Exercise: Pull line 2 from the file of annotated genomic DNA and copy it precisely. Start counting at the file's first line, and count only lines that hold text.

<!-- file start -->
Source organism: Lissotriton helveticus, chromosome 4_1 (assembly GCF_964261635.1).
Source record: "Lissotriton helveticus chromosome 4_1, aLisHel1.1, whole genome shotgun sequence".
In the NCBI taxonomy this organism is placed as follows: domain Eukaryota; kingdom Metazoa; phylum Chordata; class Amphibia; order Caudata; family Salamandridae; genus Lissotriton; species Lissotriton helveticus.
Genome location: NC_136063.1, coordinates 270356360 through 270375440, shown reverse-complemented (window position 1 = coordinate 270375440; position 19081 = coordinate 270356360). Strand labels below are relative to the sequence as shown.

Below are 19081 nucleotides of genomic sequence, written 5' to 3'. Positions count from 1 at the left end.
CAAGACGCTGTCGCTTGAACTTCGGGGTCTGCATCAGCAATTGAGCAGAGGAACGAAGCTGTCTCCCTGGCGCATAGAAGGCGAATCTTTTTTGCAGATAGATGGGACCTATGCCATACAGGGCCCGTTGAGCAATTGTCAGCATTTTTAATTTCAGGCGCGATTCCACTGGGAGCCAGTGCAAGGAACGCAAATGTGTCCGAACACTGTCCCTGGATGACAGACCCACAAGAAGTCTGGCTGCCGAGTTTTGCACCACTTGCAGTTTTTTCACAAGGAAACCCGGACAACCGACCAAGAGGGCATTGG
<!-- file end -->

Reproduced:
Source record: "Lissotriton helveticus chromosome 4_1, aLisHel1.1, whole genome shotgun sequence".